- List of A-League managers
- A-League All Stars Game
- A-League Pre-Season Challenge Cup
- National Youth League
- Hay, Roy; Murray, Bill, eds. (2006). The World Game Downunder. Melbourne: Australian Society for Sports History. p. 120. ISBN 0975761668.
- "A brief history of the NSL: Part IV". The Roar. 19 April 2011. Retrieved 9 April 2013.[unreliable source?]
- "Origins". Sydney Olympic Football Club. Retrieved 9 April 2013.
- Howe, Andrew (21 February 2013). "History against the Wanderers". footballaustralia.com.au. Football Federation Australia. Archived from the original on 11 April 2014. Retrieved 9 April 2013.
- "Wanderers help lay some ex-NSL ghosts to rest". The Roar. 25 February 2013. Retrieved 9 April 2013.[unreliable source?]
- Baum, Greg (18 November 2009). "Crawford wants sport to be for all, not just the privileged". The Age. Melbourne. Retrieved 9 April 2013.
- Hill, Simon (8 April 2014). "Simon Says: 10 years on from last NSL game, the past and present are starting to share the future". Fox Sports. Retrieved 17 June 2014.
- Lynch, Michael (23 March 2004). "Hundreds of jobs on hold in league revamp". The Age. Retrieved 5 September 2014.
If the eighth best" application comes from Sydney or Melbourne, either of those cities would have two teams.
- "Our History". Hyundai A-League. Football Federation Australia. Retrieved 15 February 2013.
- "Was one-team one-city a mistake by the FFA?". The Roar. Retrieved 8 January 2013.[unreliable source?]
- "New franchise keeps NZ in A-League". Herald Sun. Herald and Weekly Times. 20 March 2007. Retrieved 5 June 2010.
- Reed, Ron (13 June 2009). "Melbourne awarded licence for second A-League team". Fox Sports. Retrieved 12 October 2009.
- "HAL Hath No Fury". Australian FourFourTwo. 1 March 2011. Retrieved 22 December 2012.
- Gatt, Ray (29 February 2012). "Gold Coast owner Clive Palmer loses A-League licence". The Australian. News Limited.
- "Glimmer of hope for Gold Coast's future". The World Game. Special Broadcasting Service. 4 March 2012. Retrieved 22 December 2012.
- "New Hyundai A-League club for Western Sydney". Football Federation Australia. Retrieved 22 December 2012.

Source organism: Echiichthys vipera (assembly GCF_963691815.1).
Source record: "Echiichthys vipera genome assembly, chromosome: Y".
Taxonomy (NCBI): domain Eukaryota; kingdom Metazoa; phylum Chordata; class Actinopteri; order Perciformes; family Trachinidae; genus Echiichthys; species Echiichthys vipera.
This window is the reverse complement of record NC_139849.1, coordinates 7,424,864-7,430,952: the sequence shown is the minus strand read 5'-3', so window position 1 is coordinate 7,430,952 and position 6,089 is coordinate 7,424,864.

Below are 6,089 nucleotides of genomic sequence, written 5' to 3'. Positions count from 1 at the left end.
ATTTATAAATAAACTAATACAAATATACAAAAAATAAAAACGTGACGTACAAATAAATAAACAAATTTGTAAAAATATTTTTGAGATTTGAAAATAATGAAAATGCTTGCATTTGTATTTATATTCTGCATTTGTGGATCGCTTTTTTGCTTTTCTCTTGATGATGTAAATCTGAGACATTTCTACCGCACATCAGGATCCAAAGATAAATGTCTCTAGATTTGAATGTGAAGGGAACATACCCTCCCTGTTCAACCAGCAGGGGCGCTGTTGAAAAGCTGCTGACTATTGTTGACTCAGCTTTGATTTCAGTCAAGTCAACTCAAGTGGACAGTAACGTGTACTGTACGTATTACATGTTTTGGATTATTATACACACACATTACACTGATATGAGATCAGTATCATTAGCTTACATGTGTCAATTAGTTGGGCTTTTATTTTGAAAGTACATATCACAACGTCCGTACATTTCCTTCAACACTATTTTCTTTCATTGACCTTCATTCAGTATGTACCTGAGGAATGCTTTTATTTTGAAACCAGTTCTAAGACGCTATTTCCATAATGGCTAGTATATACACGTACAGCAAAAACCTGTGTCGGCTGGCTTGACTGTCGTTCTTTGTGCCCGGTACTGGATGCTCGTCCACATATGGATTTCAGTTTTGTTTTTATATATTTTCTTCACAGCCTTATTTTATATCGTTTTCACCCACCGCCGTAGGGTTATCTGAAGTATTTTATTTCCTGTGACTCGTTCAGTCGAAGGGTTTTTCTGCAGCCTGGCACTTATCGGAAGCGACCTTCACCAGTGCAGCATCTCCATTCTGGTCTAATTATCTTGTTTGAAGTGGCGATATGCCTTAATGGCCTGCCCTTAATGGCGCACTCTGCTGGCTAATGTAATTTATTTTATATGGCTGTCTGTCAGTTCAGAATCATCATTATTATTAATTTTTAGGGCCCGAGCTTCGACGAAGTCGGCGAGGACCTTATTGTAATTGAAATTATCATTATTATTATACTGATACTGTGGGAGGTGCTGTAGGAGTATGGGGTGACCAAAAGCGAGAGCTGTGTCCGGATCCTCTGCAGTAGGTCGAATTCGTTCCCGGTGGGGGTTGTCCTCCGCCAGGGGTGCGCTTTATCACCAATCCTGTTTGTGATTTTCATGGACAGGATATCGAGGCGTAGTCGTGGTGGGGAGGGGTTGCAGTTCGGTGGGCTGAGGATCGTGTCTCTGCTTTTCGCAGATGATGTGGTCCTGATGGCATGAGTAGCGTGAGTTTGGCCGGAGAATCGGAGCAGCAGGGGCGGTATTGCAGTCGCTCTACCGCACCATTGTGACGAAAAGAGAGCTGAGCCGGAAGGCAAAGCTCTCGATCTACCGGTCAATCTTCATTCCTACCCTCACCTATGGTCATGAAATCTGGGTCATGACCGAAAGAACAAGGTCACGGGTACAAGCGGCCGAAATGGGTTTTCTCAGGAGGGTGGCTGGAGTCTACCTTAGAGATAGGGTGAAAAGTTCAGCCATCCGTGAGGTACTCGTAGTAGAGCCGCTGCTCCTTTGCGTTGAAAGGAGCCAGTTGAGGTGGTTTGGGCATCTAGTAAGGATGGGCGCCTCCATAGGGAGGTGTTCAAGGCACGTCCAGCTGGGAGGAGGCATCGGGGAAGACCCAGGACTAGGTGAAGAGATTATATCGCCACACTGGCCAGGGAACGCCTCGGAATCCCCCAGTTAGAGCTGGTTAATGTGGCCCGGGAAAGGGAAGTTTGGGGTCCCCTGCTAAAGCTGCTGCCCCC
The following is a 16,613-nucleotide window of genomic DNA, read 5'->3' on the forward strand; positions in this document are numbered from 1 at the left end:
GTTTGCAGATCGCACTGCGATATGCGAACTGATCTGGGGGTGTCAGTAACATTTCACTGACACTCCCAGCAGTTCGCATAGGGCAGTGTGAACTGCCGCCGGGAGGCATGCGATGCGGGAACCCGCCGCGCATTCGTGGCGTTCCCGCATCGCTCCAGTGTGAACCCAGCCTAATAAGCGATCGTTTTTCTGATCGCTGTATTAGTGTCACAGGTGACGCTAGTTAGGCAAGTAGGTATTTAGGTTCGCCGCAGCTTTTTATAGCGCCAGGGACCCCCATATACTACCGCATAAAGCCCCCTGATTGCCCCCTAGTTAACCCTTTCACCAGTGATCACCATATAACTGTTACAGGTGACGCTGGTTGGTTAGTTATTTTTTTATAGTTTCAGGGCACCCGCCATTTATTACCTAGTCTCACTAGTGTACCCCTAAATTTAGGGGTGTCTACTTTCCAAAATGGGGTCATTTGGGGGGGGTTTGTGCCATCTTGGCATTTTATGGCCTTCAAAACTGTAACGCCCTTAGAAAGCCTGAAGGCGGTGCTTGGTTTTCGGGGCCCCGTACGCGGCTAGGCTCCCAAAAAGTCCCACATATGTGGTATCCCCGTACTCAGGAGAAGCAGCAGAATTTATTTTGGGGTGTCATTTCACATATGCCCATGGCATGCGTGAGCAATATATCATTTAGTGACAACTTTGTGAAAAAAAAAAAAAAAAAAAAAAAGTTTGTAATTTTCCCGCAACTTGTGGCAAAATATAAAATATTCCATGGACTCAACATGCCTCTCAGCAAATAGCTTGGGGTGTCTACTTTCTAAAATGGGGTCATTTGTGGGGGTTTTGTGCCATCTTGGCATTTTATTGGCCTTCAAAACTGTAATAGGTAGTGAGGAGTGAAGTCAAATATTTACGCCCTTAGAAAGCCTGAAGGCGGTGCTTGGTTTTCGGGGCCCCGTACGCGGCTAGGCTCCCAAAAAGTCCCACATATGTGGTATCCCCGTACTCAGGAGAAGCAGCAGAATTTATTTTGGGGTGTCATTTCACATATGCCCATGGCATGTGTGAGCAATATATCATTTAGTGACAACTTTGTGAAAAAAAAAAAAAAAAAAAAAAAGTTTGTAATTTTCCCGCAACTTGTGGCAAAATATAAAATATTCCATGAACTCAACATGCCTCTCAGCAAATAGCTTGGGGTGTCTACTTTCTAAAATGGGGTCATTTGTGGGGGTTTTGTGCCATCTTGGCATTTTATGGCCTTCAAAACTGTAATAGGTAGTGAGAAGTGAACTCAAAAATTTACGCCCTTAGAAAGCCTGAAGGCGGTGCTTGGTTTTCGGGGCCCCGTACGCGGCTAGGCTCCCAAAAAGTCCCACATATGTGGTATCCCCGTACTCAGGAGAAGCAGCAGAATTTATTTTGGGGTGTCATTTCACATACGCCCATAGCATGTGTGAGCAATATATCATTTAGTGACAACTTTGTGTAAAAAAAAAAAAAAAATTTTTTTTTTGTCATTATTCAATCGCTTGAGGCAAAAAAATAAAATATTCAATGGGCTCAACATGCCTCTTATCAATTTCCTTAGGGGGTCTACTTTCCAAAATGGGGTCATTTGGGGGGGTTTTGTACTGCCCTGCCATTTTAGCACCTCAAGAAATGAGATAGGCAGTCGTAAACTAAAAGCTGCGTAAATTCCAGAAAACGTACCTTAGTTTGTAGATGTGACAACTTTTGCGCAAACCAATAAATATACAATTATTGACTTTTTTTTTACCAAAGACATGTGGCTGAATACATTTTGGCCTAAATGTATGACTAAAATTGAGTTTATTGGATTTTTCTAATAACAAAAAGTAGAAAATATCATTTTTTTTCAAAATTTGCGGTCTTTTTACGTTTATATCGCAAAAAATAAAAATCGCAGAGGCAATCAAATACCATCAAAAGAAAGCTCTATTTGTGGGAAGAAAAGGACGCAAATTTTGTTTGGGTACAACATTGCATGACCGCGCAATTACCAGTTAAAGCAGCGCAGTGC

- "Manchester City buy A-League's Melbourne Heart". The Guardian. Retrieved 23 January 2014.
- "Grand Final rematch to open HAL season". A-League.com.au. Football Federation Australia. 1 May 2006. Retrieved 3 November 2006.
- "2012–2013 A-League season: full fixture list and new finals series". Fox Sports. 19 June 2012. Retrieved 2 January 2013.
- "A-League: HAL 7 (2011–2012 Season)". back-of-the-net.com. Retrieved 3 December 2014.
- "Hyundai A-League > Rules". A-League.com.au. Archived from the original on 4 October 2006. Retrieved 3 November 2006.
- "Hyundai A-League 2012/13 – Competition Rules Summary" (PDF). Football Federation Australia. Retrieved 24 December 2012.
- "SFS to host A-League grand final". The Sydney Morning Herald. 12 February 2008.
- "Australia received two spots in AFC Champions League". 18 July 2006.
- "AFC cuts Champions League slots". Football Federation Australia. 29 November 2012. Archived from the original on 1 November 2014. Retrieved 1 March 2013.
- "A-League misses out on automatic ACL spot". The World Game. Special Broadcasting Service. Australian Associated Press. 30 November 2012. Retrieved 1 March 2013.
- Micallef, Philip (3 December 2012). "AFC ruling clouds A-League finals". The World Game. Special Broadcasting Service. Retrieved 1 March 2013.
- "A-League misses out on automatic ACL spot". ABC News. Australian Broadcasting Corporation. 30 November 2012. Retrieved 17 October 2013.
- "A-League wins extra Asia spot". The Australian. News Limited. Retrieved 11 May 2014.
- "Entry Manual for AFC Club competitions 2017-2020" (PDF). AFC. Retrieved 26 April 2017.
- "Women in a league of their own". Football Federation Australia. 28 July 2008.
- "ASA announce several significant initiatives". Australian Soccer Association. 22 March 2004. Archived from the original on 9 September 2006.
- "A-League launch speech by FFA chairman Mr Frank Lowy AC". Australian Soccer Association. 13 November 2004. Archived from the original on 12 September 2006.
- Osbourne, Paul (10 August 2006). "Chief talks up Townsville". Fox Sports. Archived from the original on 12 March 2007. Retrieved 6 February 2007.
- Ormond, Aidan (4 January 2010). "Gippsland's A-League Call". Australian FourFourTwo. Retrieved 22 December 2012.
- "Blue". The Macquarie Essential Dictionary. The Macquarie Library Pty Ltd. 1999. p. 81.
- "Fans steamed up for derby – if they get there". The Sydney Morning Herald. 11 November 2006. Retrieved 12 November 2006.
- "A-League live scores, blog: Reds vs Victory". The Roar. Retrieved 3 February 2014.[unreliable source?]